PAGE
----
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For one night, the clock turned backward, and the Canby football team welcomed age-old (former) league rival Oregon City to Cougar Stadium on Thursday, ultimately toppling the visiting Pioneers in convincing fashion, 35-25, to improve to 2-0 on the season.
Canby and Oregon City (1-1) no longer share league ties, as the Cougars football left the Three Rivers League in 2020 when the district elected to move down to the 5A classification, and most of the rest of the school’s sports joined them this year after the latest redistricting by the OSAA.
But, thanks to a shortage of OSAA officials and other quirks that lead several of the top 5A teams to still face opponents from the larger classification each year, it was Canby vs. Oregon City this week — just like the old days.
Narratives abounded for the highly anticipated grudge match, not the least of which was that it was the Pioneers’ first trip to Canby since October 25, 2019, when the Cougs defeated them by a nearly identical score, 35-28, to snap a multi-year, 22-game losing streak and kickstart their renaissance.
(The Cougs have gone 12-6 since that night, mostly at 5A, including a return to the state playoffs last season.)
But head coach Jimmy Joyce said his players weren’t thinking about the history or the storylines as they suited up for Thursday night’s game.
“Honestly, we never talked about that,” he said. “We talked about handling the distractions, with a short week and the first week of school. We tried to focus on getting better and being ready to go. If we do that, everything can fall in place.”
“Ready to go” was a pretty good summation, as the Cougs jumped out to an early 21-0 advantage over the visitors. Leading the way, unsurprisingly, was star junior running back Tyler Konold, who had another sensational game, carrying the rock 33 times to the tune of 252 yards and three touchdowns.
But Konold, who was also an all-league honorable mention as a cornerback last season, also made his mark on defense, scooping up a fumble and returning it for the first score of the game.
“He is a special kid for sure,” Joyce said. “He has the extra gear, where he runs harder in the fourth quarter than the first. But it is not just him: The hogs up front deserve a lot of credit. O.C. probably outweighed us by 500 pounds across the board, but these warriors battled hard and allowed Tyler to do what he does.”
The front line’s effectiveness so far this season has been a pleasant surprise, considering the Cougs graduated three all-league first-teamers last year in Casey Langdale, Colin Kennedy and Lineman of the Year Jacob Strand, a Division I commit at Oregon State University.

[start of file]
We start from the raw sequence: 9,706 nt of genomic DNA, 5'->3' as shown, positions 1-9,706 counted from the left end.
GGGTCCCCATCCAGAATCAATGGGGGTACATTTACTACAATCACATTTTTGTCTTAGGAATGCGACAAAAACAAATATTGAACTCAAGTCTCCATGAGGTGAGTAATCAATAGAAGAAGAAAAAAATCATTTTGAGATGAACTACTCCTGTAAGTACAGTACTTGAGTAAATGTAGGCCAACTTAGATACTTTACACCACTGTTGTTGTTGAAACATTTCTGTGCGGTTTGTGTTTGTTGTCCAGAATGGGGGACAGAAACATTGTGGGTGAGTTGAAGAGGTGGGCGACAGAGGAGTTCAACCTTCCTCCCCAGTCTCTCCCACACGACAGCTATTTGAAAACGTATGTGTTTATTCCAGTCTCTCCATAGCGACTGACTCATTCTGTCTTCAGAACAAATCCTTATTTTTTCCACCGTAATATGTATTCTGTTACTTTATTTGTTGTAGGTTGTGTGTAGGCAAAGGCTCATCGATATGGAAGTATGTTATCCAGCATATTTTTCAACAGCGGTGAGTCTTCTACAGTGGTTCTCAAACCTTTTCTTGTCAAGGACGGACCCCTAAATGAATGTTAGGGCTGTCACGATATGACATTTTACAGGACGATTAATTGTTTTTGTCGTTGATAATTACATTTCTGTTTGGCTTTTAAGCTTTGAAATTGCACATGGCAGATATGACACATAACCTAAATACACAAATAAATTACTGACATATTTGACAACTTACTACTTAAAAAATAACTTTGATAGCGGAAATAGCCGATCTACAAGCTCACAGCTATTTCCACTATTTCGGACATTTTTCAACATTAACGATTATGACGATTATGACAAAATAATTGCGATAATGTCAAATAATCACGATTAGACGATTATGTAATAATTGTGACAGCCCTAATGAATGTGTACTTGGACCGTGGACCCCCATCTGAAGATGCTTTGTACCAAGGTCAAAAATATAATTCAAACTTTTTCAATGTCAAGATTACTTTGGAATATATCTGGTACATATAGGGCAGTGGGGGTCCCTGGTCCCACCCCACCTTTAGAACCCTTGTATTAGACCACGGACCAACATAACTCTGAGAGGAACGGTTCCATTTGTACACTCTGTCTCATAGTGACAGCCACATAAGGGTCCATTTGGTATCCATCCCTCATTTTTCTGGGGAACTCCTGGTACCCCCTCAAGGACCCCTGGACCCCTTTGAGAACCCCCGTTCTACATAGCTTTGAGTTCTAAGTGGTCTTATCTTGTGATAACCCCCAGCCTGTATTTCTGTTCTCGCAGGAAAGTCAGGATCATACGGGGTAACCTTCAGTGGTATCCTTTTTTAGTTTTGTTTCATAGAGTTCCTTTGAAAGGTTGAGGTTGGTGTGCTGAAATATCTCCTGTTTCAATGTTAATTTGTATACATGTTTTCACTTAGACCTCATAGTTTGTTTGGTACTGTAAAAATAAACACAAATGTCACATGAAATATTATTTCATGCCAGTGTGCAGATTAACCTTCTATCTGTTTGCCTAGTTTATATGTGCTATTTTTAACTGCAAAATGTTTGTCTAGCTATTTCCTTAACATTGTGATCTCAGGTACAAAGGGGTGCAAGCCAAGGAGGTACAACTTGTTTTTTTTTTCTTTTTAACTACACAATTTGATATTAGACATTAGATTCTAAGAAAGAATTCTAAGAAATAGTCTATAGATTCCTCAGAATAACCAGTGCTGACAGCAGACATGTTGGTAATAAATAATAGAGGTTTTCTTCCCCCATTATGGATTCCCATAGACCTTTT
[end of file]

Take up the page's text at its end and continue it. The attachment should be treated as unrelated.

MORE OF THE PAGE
Most of this year’s crew is smaller and getting their first varsity experience as offensive linemen this season. But if this year’s lineup is any less dominant than last year’s elite version — it hasn’t translated to the field yet.
“The culture surrounding the offensive and defensive lines is one of the most impressive things I have experienced in my football life, and it pre-dates me by years,” Joyce said. “To be a hog here is something special.
“Coach [Paul] Huggins and coach [Brett] Rhodes do an amazing job. The only place I know of where kids want to be linemen. Look at Davis Hagen: a back-up running back and standout linebacker last year, and he asked to be put on the line. That doesn’t happen at a lot of places.”
While Game 1 in Bend saw juniors Parker Ackerman and Gage Millar splitting time at quarterback, Joyce had a different strategy this week, giving Millar the full-time nod while slotting Ackerman in at corner receiver, a role he played well last season.
“He’s too important. He needs to be on the field all the time — not just every other series,” Joyce said of Ackerman, noting they might employ the same lineup going forward. “We’ll see what the future holds.”
Millar performed capably as lead signal caller, albeit in limited opportunities, going 5 for 9 for 61 yards and adding another 24 on the ground.
The Cougs even did damage on special teams, as junior Cohen Hall recovered a blocked field goal and carted it 90 yards for a touchdown.
“Just really proud of the guys,” Joyce said. “We scored on defense, offense and special teams. These guys play with a chip on their shoulders, and I love it. They are a fun group to be around and they are fun to watch play.”
The Cougs’ next challenge will be another curveball, as they again suit up on Thursday to play a 6A opponent, Beaverton (0-2), on the road. It will be a homecoming for Joyce, who spent seven years as offensive coordinator there, making the 6A quarterfinals in 2015 and 2016, before taking the head coaching job at Canby.
The Beavers dropped their first two games in brutal fashion, losing 41-0 to South Medford and 56-14 to Sprague.
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